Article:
Archeologists got a rare glimpse of religious life in the days of Israel's Judean kings when they discovered an ancient temple and tools apparently used in rituals around 2,750 years ago at the Tel Motza excavation site west of Jerusalem. The project, which is being managed by the Israel Antiquities Authority, began recently ahead of construction on part of Route 1 between Shaar Hagai and Jerusalem.
Anna Eirikh, Dr. Hamoudi Khalaily and Shua Kisilevitz, who are in charge of the project on behalf of the authority, pointed out that the shape of the ancient temple found at the site was unusual. "It is a rare find in light of the lack of other such discoveries dating back to the time of the Kingdom of Judah and the First Temple. The temple is also an outstanding find due to its proximity to Jerusalem, which served as the Judean kingdom's ritual center at that time," Eirikh said. "Among other items, pottery with male figures etched on them, one with a beard, were also found, though we are unsure as to their meaning."
Tel Motza has been known as an important archeological area for some time. Many items have been discovered there dating from various ancient periods. At the beginning of the 1990s and 2000s the site was excavated as part of the work being done on Route 1. At that time, excavators asserted that the site was associated with the Biblical city of Motza, which is mentioned in the book of Isaiah as a city in the tribe of Benjamin, bordering the tribe of Judah.
The archeologists based their belief on important discoveries at the site that were associated with the rulers of the Judean kingdom during the First Temple era. Among the findings was a public structure, a large warehouse, and a large number of granaries. Excavators believe the location served as a storage area for grain harvested for Jerusalem and was managed by high ranking officials.
The recent discovery has added a new dimension to the understanding of the site's purpose. According to Eirikh, "At the current excavation, part of a large structure was uncovered dating back to the days of the kingdom. The walls of the structure are massive and it has a wide entrance facing east, the way all such ancient oriental temples were designed. The sun's rays appearing from the east shed light upon an object laying inside the temple area, symbolizing God's presence in the structure. A square structure discovered in the courtyard of the temple is believed to be an ancient altar. Several ritual tools were found beside the altar, including tall pots used for various rituals at that time, decorated reeds, and several clay vessels of two different types — one group with images of people etched into them with head coverings and curly hair, and another group with images of animals, mainly leashed beasts."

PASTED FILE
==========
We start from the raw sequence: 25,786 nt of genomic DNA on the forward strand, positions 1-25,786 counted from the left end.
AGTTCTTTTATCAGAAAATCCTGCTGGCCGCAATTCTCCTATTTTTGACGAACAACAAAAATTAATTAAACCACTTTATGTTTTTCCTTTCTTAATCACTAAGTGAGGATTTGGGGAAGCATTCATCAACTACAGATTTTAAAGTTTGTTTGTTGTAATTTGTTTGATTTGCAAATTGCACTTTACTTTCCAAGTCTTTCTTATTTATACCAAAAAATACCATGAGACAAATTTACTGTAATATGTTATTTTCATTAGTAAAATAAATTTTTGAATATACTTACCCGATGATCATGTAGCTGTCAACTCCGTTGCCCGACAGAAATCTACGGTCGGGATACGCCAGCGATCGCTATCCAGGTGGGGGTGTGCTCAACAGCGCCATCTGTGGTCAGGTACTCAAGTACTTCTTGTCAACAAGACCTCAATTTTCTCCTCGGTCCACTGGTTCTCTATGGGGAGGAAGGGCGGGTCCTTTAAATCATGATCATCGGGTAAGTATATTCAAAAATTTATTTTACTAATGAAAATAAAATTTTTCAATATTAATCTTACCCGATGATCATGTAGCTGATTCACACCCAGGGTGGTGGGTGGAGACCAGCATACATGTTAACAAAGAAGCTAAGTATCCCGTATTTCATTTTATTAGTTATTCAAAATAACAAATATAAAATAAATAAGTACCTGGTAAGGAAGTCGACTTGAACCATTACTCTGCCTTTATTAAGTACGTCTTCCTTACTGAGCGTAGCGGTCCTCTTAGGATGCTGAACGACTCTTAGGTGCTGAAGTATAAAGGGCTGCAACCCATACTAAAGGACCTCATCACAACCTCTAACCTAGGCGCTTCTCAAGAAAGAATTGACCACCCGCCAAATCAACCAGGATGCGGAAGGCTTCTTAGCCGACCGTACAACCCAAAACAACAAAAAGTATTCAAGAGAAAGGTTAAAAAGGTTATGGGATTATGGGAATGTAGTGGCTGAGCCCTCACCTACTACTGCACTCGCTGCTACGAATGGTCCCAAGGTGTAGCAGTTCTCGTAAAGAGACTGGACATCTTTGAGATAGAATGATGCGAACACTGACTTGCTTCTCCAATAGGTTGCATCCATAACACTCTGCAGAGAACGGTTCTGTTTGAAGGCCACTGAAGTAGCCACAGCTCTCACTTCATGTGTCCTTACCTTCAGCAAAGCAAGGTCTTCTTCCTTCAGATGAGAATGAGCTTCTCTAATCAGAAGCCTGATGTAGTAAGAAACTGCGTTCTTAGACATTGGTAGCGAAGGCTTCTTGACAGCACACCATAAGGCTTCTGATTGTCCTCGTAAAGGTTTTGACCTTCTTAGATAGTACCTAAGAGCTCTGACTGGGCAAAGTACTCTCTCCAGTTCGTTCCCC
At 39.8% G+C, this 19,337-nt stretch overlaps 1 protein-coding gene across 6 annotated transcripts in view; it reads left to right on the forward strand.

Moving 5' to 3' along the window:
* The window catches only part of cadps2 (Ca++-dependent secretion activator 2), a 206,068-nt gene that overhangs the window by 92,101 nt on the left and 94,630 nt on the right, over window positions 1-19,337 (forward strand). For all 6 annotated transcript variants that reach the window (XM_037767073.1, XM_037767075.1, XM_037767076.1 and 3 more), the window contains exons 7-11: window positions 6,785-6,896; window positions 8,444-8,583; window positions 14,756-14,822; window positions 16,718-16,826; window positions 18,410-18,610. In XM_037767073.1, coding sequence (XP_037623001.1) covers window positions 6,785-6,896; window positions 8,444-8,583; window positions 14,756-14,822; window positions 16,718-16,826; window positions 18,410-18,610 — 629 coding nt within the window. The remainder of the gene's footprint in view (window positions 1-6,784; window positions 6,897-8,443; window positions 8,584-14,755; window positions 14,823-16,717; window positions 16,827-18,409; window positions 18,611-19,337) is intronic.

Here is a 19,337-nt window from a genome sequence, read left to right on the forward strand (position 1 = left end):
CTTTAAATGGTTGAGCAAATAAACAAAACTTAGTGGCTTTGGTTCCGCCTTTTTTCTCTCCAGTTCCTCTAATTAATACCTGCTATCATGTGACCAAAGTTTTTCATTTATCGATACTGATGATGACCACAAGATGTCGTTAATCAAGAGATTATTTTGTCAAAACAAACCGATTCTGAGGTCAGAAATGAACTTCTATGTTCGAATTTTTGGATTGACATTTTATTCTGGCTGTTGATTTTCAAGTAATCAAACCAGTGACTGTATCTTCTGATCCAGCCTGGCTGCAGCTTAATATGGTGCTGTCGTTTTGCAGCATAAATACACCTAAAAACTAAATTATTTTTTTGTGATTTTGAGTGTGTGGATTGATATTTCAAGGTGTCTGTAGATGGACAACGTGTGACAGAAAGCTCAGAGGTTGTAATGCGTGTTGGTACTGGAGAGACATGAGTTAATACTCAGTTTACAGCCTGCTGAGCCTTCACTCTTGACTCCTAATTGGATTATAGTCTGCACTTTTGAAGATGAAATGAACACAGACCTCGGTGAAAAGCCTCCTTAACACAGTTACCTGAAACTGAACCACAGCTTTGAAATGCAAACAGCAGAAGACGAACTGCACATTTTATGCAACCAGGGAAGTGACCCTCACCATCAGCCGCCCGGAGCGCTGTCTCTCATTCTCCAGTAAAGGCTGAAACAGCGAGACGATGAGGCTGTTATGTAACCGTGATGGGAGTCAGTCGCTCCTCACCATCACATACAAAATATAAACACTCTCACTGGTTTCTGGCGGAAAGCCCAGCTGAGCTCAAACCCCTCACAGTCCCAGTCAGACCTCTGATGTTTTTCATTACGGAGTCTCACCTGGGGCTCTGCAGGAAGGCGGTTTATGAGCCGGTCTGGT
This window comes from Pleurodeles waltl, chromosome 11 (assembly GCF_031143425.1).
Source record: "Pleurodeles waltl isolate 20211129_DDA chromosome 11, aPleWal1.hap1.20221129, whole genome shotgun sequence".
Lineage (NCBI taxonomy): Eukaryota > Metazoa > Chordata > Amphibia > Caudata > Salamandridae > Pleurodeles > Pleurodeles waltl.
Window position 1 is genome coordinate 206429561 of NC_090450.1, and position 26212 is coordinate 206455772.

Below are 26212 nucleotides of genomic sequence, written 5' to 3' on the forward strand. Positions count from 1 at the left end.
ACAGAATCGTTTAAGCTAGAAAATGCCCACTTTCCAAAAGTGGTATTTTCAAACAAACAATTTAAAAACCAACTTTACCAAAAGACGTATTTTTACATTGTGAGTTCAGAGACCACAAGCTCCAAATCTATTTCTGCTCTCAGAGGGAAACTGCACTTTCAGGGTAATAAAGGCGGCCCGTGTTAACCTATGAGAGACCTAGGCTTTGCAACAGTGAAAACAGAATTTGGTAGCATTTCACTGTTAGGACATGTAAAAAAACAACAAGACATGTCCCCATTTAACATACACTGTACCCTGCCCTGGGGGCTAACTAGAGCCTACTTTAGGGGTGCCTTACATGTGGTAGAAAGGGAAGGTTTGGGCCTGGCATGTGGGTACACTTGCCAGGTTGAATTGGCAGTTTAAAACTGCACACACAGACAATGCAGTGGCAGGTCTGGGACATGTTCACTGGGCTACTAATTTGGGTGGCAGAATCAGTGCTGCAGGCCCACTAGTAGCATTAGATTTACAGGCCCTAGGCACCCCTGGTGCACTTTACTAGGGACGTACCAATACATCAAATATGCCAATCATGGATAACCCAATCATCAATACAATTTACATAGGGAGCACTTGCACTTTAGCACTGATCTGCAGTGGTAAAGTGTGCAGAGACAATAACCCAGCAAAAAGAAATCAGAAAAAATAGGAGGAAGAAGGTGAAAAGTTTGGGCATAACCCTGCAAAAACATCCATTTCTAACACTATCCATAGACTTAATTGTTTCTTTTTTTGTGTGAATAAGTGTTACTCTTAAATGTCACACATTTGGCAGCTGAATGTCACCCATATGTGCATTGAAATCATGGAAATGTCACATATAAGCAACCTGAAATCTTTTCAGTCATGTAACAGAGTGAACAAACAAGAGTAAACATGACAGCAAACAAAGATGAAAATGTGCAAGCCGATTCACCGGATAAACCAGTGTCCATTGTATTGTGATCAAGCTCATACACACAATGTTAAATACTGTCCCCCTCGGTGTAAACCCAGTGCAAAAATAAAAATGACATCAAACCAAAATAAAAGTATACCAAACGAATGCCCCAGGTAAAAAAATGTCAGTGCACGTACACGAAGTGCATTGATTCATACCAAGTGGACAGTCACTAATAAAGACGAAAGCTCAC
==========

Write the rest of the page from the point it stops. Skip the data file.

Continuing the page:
Rituals performed during the Judean kingdom era have been researched and studied mostly through the clay images and other ritual tools discovered at various excavation sites throughout the country, and which generally served as tools in private rituals. Only rarely were the altars and temples in which the rituals were performed also discovered.
"The discovery at Tel Motza serves as a rare archeological testimony of temples and structures where rituals were performed in the Judean kingdom, Jerusalem and the surrounding environment prior to the ritual reforms. The reforms were imposed in the entire area (during the times of Hezekiah and Isaiah), banning all ritual sites and concentrating the activities instead at the main temple in Jerusalem," Eirikh said.